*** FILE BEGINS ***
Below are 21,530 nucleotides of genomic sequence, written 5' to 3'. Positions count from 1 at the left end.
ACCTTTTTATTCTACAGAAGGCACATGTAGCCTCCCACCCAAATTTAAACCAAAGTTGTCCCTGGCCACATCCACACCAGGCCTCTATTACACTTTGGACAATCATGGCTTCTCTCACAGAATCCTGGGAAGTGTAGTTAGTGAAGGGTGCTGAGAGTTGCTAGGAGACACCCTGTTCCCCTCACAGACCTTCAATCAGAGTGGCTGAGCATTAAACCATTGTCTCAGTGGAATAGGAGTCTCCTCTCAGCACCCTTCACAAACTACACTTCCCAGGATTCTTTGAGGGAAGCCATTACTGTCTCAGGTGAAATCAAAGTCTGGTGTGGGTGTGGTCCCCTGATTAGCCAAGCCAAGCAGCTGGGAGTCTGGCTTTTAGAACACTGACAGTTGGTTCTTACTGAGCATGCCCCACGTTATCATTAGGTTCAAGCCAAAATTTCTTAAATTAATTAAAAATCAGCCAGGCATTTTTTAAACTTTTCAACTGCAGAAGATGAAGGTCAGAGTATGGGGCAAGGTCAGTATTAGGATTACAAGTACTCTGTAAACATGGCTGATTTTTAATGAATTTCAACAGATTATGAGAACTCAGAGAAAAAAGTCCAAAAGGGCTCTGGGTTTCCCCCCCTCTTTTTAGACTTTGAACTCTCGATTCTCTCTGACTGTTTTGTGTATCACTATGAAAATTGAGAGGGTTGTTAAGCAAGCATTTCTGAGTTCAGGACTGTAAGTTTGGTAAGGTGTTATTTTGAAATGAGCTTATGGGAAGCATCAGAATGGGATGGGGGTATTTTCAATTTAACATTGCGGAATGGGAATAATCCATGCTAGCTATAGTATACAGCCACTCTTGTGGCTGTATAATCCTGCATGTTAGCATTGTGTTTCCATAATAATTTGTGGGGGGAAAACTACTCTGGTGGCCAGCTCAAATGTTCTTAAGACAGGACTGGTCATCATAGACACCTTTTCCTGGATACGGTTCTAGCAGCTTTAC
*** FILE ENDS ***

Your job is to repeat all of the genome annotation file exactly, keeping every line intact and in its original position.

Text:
Below are 21,530 nucleotides of genomic sequence, written 5' to 3'. Positions count from 1 at the left end.
ACCTTTTTATTCTACAGAAGGCACATGTAGCCTCCCACCCAAATTTAAACCAAAGTTGTCCCTGGCCACATCCACACCAGGCCTCTATTACACTTTGGACAATCATGGCTTCTCTCACAGAATCCTGGGAAGTGTAGTTAGTGAAGGGTGCTGAGAGTTGCTAGGAGACACCCTGTTCCCCTCACAGACCTTCAATCAGAGTGGCTGAGCATTAAACCATTGTCTCAGTGGAATAGGAGTCTCCTCTCAGCACCCTTCACAAACTACACTTCCCAGGATTCTTTGAGGGAAGCCATTACTGTCTCAGGTGAAATCAAAGTCTGGTGTGGGTGTGGTCCCCTGATTAGCCAAGCCAAGCAGCTGGGAGTCTGGCTTTTAGAACACTGACAGTTGGTTCTTACTGAGCATGCCCCACGTTATCATTAGGTTCAAGCCAAAATTTCTTAAATTAATTAAAAATCAGCCAGGCATTTTTTAAACTTTTCAACTGCAGAAGATGAAGGTCAGAGTATGGGGCAAGGTCAGTATTAGGATTACAAGTACTCTGTAAACATGGCTGATTTTTAATGAATTTCAACAGATTATGAGAACTCAGAGAAAAAAGTCCAAAAGGGCTCTGGGTTTCCCCCCCTCTTTTTAGACTTTGAACTCTCGATTCTCTCTGACTGTTTTGTGTATCACTATGAAAATTGAGAGGGTTGTTAAGCAAGCATTTCTGAGTTCAGGACTGTAAGTTTGGTAAGGTGTTATTTTGAAATGAGCTTATGGGAAGCATCAGAATGGGATGGGGGTATTTTCAATTTAACATTGCGGAATGGGAATAATCCATGCTAGCTATAGTATACAGCCACTCTTGTGGCTGTATAATCCTGCATGTTAGCATTGTGTTTCCATAATAATTTGTGGGGGGAAAACTACTCTGGTGGCCAGCTCAAATGTTCTTAAGACAGGACTGGTCATCATAGACACCTTTTCCTGGATACGGTTCTAGCAGCTTTAC